Population growth and urbanisation levels have increased substantially over the years, outstripping the pace of economic development in the country. These developments have been accompanied by the generation of an increasing quantum of municipal solid waste (MSW) across urban centres. At present, India generates about 62 million tonnes per annum (tpa) of solid waste. Therefore, government bodies face the daunting task of undertaking effective solid waste management (SWM), including segregation, collection, treatment and disposal. However, the growth of the country’s waste
treatment sector continues to be slow. While currently about 75-80 per cent of MSW is collected from the source, only 22-28 per cent is actually processed and treated. However, numerous benefits can be derived by treating and reusing waste. One key benefit is the ability to utilise it as a source of energy. As per industry estimates, one tonne of solid waste is capable of producing about 500-750 kWh of energy, which is equivalent to the energy generated using one barrel of crude oil or 0.25 tonnes (250 kg) of coal. Given this immense potential, there is a need to focus on the development of the waste-to-energy (WtE) generation segment, which could result in significant savings.
At present, there are over 33 operational WtE plants in the country, spanning 18 states and union territories. These plants have a combined installed generation capacity of 275 MW. Of the total capacity, about 74 MW capacity is installed in the state of Andhra Pradesh alone, followed by Uttar Pradesh and Maharashtra with 58 MW and 36 MW respectively.
The Hyderabad Integrated Solid Waste Management Project in Telangana is one of the key projects in the WtE domain. Developed at a cost of Rs 7.27 billion, the plant has the capacity to treat 5,500 tonnes per day (tpd) of waste. Under the project, two power plants of 24 MW capacity each have been installed at Jawaharnagar. A WtE plant has also been operationalised under the Timarpur Okhla waste management project in Delhi. The plant has the capacity to process 2,050 tpd of waste. The project generates an estimated 121 million units of power.
Meanwhile, six SWM projects for generating energy by treating waste are currently under construction. Once completed, these projects will be able to treat over 9,600 tpd of waste. Besides this, 12 major WtE projects are currently in the pipeline. Together, these projects will have a combined capacity of treating over 8,100 tpd of waste. They are being developed at a total cost of Rs 29.21 billion and are located across eight states. Among these are the Taloja WtE project in Maharashtra and the Gorur MSW management project in Karnataka. These projects will have the capacity to treat 2,500 tpd and 1,000 tpd of waste, respectively, and convert it into energy. Both projects are being developed on a public-private partnership basis.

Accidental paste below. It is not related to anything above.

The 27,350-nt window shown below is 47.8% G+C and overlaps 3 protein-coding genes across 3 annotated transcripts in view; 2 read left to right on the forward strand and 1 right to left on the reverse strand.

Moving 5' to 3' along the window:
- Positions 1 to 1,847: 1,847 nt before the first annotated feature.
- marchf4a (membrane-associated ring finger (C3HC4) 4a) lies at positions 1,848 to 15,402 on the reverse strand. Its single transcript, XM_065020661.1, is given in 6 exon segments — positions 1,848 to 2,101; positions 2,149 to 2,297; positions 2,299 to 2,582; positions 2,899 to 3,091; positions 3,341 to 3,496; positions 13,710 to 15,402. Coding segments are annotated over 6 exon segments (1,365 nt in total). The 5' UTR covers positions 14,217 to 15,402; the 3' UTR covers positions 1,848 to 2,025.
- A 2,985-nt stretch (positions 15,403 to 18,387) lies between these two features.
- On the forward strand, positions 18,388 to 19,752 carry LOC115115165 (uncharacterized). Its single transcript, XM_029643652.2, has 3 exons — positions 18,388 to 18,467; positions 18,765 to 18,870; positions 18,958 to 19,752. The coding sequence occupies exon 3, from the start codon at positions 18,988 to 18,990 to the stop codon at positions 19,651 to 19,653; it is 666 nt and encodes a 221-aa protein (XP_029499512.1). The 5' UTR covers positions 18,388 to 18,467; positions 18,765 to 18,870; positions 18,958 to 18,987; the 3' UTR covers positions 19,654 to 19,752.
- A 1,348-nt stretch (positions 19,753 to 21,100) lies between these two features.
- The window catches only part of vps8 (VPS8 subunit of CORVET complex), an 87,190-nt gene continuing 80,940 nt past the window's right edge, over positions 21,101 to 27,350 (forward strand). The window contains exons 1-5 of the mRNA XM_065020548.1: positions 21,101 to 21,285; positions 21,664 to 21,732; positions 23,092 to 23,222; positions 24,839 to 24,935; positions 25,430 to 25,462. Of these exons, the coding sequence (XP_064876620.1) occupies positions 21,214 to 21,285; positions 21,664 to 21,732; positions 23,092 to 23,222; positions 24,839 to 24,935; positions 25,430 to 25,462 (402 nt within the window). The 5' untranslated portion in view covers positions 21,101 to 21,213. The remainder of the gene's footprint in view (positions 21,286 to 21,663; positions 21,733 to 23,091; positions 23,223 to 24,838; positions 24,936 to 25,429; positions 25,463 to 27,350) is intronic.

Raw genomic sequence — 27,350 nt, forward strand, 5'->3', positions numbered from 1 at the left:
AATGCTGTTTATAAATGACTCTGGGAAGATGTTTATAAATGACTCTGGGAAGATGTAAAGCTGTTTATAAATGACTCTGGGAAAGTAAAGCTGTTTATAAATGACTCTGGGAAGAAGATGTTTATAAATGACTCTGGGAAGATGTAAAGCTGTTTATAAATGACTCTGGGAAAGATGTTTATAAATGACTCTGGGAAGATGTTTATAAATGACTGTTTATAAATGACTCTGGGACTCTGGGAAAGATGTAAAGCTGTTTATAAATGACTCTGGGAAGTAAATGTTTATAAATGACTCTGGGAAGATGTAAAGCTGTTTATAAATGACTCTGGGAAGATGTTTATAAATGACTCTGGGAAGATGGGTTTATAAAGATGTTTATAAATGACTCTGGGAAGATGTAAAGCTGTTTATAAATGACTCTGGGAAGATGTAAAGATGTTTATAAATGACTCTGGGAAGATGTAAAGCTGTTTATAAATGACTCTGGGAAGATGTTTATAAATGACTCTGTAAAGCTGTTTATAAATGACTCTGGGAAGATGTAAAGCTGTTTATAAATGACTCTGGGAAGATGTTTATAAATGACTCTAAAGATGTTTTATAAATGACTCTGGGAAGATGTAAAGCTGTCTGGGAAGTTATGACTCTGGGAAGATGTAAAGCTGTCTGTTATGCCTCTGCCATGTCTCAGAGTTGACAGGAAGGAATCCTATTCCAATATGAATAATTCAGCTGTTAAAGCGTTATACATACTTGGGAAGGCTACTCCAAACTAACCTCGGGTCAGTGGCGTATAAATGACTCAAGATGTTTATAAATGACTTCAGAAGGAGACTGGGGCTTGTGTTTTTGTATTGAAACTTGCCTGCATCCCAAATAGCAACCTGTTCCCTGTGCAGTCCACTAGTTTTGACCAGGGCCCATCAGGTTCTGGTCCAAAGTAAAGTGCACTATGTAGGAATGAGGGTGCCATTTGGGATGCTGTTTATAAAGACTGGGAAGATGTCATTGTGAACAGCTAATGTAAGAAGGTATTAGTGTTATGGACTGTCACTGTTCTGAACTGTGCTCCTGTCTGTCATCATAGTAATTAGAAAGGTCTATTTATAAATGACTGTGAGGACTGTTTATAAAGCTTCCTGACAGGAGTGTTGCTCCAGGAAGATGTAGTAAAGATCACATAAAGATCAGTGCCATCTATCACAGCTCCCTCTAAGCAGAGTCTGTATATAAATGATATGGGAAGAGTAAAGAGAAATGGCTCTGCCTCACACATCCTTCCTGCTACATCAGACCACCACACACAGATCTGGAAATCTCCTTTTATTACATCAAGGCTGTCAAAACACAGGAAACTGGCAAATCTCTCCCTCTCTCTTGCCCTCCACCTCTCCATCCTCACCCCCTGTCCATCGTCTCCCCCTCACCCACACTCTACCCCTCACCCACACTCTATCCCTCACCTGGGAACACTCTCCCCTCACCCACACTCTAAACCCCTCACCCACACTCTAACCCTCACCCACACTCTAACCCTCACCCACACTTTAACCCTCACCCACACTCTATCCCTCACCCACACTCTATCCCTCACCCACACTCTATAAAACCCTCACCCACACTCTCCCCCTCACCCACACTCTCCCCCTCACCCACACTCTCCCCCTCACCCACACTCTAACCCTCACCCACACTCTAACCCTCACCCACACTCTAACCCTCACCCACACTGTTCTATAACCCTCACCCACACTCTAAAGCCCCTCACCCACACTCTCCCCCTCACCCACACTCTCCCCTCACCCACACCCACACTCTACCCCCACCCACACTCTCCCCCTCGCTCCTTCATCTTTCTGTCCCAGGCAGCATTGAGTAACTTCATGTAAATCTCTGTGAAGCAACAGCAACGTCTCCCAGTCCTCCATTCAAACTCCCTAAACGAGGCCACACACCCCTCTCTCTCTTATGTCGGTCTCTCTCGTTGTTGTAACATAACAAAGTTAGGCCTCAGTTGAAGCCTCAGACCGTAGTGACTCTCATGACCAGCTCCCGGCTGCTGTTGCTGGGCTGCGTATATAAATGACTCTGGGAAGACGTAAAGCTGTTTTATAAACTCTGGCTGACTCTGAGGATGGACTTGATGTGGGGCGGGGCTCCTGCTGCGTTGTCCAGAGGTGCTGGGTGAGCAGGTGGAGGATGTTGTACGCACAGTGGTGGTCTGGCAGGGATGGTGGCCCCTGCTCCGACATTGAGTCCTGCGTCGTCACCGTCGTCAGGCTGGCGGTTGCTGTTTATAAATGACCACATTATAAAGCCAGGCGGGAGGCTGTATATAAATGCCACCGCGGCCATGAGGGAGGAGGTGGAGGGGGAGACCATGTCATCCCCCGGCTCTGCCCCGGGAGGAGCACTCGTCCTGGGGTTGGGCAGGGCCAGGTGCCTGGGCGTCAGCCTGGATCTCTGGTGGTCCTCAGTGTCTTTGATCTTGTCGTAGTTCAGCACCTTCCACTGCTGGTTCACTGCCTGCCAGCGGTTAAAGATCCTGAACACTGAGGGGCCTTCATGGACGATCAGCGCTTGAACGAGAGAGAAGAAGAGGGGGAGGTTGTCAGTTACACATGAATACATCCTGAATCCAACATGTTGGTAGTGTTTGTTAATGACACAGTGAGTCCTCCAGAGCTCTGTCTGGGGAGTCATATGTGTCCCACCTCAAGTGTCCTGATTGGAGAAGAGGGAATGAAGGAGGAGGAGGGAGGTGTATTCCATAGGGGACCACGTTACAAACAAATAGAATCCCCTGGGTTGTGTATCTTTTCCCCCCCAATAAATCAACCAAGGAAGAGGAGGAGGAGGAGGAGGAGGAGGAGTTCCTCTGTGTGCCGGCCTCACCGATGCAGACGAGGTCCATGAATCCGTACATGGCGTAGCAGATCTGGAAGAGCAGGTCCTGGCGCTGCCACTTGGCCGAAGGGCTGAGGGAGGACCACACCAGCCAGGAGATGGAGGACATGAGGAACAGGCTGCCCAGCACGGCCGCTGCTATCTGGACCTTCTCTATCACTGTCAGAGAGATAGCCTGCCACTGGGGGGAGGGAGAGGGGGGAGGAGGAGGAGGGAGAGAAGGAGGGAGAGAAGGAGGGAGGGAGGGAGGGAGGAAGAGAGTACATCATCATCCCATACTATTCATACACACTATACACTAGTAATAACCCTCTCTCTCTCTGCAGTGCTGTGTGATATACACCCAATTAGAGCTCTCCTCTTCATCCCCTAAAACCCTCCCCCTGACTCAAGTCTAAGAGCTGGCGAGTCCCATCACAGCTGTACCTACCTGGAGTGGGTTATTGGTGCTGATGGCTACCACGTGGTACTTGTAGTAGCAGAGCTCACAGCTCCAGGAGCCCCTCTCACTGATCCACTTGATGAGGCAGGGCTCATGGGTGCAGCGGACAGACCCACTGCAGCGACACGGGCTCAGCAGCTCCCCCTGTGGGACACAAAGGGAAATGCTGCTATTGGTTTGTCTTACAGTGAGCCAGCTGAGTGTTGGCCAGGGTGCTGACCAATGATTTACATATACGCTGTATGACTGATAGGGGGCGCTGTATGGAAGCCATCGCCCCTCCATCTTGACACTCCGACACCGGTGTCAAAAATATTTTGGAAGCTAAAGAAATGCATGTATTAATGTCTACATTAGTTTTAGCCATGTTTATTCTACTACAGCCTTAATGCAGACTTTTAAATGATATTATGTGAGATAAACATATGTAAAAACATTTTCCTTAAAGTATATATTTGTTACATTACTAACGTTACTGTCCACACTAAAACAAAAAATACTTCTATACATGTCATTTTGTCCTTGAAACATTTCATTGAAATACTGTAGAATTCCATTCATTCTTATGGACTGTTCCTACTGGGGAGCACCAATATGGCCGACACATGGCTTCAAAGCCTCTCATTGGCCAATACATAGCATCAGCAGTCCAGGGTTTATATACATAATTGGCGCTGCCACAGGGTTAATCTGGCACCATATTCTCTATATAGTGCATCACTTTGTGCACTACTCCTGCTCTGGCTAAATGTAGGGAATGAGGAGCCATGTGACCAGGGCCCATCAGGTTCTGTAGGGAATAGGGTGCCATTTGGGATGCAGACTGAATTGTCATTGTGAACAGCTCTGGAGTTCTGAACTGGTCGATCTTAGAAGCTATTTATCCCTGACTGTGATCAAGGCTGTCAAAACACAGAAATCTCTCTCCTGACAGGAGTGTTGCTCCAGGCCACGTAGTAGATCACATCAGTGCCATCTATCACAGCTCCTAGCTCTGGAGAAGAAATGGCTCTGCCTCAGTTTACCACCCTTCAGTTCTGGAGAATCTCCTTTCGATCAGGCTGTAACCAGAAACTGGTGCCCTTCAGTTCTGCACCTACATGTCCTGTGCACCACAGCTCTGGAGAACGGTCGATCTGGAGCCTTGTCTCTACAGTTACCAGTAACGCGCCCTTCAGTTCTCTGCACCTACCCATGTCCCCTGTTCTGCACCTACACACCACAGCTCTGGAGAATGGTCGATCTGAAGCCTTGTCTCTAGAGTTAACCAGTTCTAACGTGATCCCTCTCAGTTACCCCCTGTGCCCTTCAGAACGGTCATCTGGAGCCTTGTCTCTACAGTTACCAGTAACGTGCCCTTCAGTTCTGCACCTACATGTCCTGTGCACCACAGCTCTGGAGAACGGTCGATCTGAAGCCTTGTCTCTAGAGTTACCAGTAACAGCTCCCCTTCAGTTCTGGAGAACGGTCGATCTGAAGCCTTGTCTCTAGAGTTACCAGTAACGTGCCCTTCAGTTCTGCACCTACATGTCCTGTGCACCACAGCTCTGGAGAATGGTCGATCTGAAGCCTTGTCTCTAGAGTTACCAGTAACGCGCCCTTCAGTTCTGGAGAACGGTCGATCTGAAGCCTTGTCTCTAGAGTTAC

In spite of these developments, there is still huge untapped potential in the WtE segment. According to Ministry of New and Renewable Energy (MNRE) estimates, India has the potential to generate 2,556 MW of energy through waste processing. Consequently, the MNRE had set a target of 500 MW to be generated from WtE projects during the Twelfth Five Year Plan period (2012-17). In a bid to meet this target and give the much-needed thrust to the WtE segment, the ministry is currently implementing a programme on energy generation from urban, industrial and agricultural waste/residues. Under the programme, the MNRE is implementing five pilot projects for generating power from MSW. Of these, the 16 MW WtE plant at Okhla, New Delhi, has already commenced operations. Work on the remaining four projects, two in Delhi, one in Hyderabad and one in Pune, is currently under way.
The MNRE has also extended central financial assistance to projects implemented under this programme. It will provide Rs 20 million per MW as central assistance, limited to Rs 100 million per project. In addition, incentives such as excise duty exemption, concessional customs duty, accelerated depreciation, a 10-year income tax holiday, and preferential tariffs for grid-connected WtE and bio-compressed natural gas production projects are also being provided. Meanwhile, the Swachh Bharat Mission (SBM), which was launched by the Ministry of Urban Development in 2014, also pays special attention to SWM. Solid waste collection and treatment, and the development of WtE plants form an integral component of the mission. To facilitate such projects, the centre is providing assistance to meet 35 per cent of the total project cost. The funds will be extended in the form of viability gap funding/grants from the central government.